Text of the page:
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Cheney to Obama: Release more of the torture memos

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NEWSCOM/FILE

(Read caption) Former Vice President Cheney on Monday defended Bush administration techniques to obtain intelligence from Al Qaida. "It worked," he said. "It's been enormously valuable, in terms of saving lives and preventing other mass casualty attacks against the US."

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If part of the genie is out of the bottle, release the whole thing.

That's what Vice President Cheney is saying in response to President Obama's decision to release some formerly top secret memos detailing interrogation techniques used by the US against Al Quaeda suspects.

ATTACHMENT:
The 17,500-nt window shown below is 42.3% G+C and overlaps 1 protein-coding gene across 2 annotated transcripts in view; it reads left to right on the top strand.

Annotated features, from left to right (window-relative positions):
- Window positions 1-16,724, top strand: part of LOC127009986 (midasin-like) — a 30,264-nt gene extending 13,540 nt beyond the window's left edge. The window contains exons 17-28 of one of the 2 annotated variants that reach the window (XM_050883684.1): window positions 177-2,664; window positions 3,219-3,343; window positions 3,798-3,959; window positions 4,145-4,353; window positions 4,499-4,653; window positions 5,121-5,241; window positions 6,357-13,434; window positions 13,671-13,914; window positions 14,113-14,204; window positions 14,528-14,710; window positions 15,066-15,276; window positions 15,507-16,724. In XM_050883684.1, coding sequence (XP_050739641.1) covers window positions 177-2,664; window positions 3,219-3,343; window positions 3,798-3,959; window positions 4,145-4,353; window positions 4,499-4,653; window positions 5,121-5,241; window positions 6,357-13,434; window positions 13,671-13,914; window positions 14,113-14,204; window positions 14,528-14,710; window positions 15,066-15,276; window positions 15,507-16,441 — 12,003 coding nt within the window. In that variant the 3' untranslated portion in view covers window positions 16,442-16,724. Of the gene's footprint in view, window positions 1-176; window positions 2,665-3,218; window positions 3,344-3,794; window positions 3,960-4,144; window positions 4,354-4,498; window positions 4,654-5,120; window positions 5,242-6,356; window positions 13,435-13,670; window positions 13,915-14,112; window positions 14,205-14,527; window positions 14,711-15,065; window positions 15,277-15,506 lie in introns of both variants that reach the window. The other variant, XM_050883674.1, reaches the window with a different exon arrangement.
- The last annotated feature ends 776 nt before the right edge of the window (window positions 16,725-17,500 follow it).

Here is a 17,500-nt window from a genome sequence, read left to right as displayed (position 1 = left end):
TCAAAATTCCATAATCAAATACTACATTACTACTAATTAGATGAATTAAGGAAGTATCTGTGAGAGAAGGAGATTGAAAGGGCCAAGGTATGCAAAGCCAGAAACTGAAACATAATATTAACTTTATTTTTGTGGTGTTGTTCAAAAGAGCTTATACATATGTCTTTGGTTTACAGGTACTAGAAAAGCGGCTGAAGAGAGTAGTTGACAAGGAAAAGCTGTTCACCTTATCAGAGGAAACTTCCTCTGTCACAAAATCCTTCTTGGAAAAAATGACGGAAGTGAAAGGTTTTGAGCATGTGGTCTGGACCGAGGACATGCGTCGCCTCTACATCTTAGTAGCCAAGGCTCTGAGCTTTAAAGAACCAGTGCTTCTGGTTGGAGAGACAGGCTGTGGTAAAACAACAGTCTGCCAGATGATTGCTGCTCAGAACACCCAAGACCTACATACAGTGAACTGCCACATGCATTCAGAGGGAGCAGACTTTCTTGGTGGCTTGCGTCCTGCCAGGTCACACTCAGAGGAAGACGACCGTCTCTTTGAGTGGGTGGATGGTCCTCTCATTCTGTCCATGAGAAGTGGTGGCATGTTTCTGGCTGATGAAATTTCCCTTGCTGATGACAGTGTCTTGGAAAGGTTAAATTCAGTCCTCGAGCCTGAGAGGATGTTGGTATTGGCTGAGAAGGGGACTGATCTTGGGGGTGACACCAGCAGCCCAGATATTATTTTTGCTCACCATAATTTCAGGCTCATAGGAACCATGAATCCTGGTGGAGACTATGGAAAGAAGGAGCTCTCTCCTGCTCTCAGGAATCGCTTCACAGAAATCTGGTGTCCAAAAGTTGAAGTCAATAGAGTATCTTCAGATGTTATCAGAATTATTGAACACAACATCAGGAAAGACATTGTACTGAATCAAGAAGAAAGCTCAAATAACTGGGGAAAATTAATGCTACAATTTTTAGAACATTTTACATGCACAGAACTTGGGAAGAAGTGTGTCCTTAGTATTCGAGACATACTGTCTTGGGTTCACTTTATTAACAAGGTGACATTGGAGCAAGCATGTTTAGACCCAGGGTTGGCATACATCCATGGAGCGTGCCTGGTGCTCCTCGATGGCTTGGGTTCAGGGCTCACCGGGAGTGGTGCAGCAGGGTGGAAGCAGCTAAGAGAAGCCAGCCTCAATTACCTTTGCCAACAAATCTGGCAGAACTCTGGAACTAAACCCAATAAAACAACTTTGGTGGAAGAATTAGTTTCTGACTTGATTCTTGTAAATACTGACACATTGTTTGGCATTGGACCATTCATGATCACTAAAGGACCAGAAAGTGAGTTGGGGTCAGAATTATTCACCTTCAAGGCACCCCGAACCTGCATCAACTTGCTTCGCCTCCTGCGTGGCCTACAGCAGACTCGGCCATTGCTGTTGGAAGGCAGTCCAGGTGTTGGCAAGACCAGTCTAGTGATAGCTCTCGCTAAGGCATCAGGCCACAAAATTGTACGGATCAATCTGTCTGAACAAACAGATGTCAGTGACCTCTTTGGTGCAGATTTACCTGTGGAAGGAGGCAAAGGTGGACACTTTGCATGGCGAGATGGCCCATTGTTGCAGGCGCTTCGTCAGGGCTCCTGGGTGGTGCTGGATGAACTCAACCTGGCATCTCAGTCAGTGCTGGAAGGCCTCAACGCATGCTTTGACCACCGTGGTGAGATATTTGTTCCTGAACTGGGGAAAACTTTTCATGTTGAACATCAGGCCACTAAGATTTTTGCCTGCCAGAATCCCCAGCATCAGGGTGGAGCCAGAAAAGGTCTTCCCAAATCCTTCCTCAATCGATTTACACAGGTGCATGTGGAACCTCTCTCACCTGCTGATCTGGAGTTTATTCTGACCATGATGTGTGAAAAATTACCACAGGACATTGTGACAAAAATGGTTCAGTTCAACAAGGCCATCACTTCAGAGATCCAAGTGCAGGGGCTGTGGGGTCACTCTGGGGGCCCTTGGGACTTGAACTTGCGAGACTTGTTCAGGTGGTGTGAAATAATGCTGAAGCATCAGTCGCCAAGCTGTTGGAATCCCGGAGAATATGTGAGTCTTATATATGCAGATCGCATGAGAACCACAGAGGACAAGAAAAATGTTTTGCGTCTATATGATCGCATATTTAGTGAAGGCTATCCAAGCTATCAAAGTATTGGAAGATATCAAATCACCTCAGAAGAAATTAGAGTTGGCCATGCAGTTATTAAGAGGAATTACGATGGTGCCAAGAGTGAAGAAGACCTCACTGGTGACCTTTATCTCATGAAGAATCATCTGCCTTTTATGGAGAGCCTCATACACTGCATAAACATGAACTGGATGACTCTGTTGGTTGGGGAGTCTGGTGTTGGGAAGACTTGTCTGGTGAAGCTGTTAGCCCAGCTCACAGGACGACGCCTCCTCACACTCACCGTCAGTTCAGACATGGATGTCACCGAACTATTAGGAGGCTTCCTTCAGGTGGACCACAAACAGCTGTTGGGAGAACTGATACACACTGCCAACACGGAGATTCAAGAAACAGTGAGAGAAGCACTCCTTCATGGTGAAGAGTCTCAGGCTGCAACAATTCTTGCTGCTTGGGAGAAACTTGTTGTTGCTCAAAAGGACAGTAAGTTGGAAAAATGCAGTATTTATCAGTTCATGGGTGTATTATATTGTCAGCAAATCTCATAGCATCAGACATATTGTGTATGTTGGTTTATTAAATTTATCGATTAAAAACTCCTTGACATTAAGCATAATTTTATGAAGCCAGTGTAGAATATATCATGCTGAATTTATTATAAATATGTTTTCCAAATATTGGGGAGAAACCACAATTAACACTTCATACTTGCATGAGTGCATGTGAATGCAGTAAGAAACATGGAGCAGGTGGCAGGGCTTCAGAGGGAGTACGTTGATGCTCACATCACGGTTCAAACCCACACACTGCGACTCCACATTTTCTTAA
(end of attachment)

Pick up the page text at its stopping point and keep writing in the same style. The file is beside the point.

Cheney appeared on Sean Hannity's TV program last night and said that by releasing only the Justice Department memos, the whole story is not being told. And in order to make it an "honest debate" over US policy, other classified documents detailing the success of the controversial techniques should also see the light of day.

Post 9/11

Certainly no one likes to hear the techniques used to gain the intelligence, but Cheney said "in the aftermath of 9/11 with 3,000 dead Americans, 16 acres of downtown New York devastated, a big hole in the Pentagon" and anthrax attacks shortly thereafter, the US had to obtain "good first-rate intelligence" quickly to "prepare and defend against" future threats.

"That's what we did," he said. "And with the intelligence programs, terror surveillance programs, as well as the interrogation program, we set out to collect that type of surveillance."

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